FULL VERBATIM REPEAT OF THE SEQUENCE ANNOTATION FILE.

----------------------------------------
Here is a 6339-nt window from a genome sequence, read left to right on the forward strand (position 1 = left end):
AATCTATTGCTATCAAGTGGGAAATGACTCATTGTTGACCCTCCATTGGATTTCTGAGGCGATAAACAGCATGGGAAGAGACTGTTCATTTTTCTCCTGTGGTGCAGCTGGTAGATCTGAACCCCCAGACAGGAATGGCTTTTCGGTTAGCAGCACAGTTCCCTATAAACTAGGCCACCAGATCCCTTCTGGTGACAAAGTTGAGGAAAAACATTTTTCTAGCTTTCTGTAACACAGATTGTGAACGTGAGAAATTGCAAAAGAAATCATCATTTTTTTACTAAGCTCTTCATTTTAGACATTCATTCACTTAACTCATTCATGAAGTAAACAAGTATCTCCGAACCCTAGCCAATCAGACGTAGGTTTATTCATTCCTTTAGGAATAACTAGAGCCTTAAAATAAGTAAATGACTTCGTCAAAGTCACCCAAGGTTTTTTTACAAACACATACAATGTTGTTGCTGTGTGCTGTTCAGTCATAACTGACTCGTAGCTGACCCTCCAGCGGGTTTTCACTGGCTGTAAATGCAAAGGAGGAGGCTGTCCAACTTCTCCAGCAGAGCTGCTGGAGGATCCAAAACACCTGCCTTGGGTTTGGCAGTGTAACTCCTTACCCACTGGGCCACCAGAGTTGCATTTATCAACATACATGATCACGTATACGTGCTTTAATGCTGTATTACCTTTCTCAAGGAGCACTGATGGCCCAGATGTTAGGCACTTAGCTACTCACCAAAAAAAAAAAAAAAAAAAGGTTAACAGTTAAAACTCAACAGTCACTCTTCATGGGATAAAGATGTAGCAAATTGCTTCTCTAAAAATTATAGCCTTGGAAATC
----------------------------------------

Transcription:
Here is a 6339-nt window from a genome sequence, read left to right on the forward strand (position 1 = left end):
AATCTATTGCTATCAAGTGGGAAATGACTCATTGTTGACCCTCCATTGGATTTCTGAGGCGATAAACAGCATGGGAAGAGACTGTTCATTTTTCTCCTGTGGTGCAGCTGGTAGATCTGAACCCCCAGACAGGAATGGCTTTTCGGTTAGCAGCACAGTTCCCTATAAACTAGGCCACCAGATCCCTTCTGGTGACAAAGTTGAGGAAAAACATTTTTCTAGCTTTCTGTAACACAGATTGTGAACGTGAGAAATTGCAAAAGAAATCATCATTTTTTTACTAAGCTCTTCATTTTAGACATTCATTCACTTAACTCATTCATGAAGTAAACAAGTATCTCCGAACCCTAGCCAATCAGACGTAGGTTTATTCATTCCTTTAGGAATAACTAGAGCCTTAAAATAAGTAAATGACTTCGTCAAAGTCACCCAAGGTTTTTTTACAAACACATACAATGTTGTTGCTGTGTGCTGTTCAGTCATAACTGACTCGTAGCTGACCCTCCAGCGGGTTTTCACTGGCTGTAAATGCAAAGGAGGAGGCTGTCCAACTTCTCCAGCAGAGCTGCTGGAGGATCCAAAACACCTGCCTTGGGTTTGGCAGTGTAACTCCTTACCCACTGGGCCACCAGAGTTGCATTTATCAACATACATGATCACGTATACGTGCTTTAATGCTGTATTACCTTTCTCAAGGAGCACTGATGGCCCAGATGTTAGGCACTTAGCTACTCACCAAAAAAAAAAAAAAAAAAAGGTTAACAGTTAAAACTCAACAGTCACTCTTCATGGGATAAAGATGTAGCAAATTGCTTCTCTAAAAATTATAGCCTTGGAAATC